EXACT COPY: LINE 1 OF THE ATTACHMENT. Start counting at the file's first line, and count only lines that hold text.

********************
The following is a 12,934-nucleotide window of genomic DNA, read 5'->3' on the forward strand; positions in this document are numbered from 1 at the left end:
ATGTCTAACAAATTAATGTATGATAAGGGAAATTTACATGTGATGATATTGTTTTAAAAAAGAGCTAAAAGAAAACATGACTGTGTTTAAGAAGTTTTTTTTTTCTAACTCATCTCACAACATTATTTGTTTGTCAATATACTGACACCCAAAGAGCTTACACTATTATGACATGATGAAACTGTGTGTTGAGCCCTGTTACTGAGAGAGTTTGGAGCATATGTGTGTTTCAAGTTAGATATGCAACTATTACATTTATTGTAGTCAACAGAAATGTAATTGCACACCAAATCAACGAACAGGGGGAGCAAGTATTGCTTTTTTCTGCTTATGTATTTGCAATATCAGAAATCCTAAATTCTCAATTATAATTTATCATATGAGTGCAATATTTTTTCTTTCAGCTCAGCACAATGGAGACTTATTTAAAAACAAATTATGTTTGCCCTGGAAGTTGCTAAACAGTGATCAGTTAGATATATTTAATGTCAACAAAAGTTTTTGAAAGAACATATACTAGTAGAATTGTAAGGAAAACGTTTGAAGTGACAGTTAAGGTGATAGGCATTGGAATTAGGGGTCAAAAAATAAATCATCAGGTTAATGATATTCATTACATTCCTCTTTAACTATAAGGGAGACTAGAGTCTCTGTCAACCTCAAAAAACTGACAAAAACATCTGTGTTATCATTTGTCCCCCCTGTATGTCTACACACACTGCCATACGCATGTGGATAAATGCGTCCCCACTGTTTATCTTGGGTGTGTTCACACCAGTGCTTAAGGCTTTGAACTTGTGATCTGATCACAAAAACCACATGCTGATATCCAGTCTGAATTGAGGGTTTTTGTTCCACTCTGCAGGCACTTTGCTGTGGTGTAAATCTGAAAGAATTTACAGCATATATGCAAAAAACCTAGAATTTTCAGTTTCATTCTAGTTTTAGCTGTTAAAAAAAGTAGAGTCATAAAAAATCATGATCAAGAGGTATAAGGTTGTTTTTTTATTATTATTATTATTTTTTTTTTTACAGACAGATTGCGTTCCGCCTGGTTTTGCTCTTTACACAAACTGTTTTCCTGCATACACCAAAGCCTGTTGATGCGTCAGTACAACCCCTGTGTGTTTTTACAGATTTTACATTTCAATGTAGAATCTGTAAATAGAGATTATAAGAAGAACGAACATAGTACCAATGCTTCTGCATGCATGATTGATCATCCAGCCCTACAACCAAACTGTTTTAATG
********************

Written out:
The following is a 12,934-nucleotide window of genomic DNA, read 5'->3' on the forward strand; positions in this document are numbered from 1 at the left end: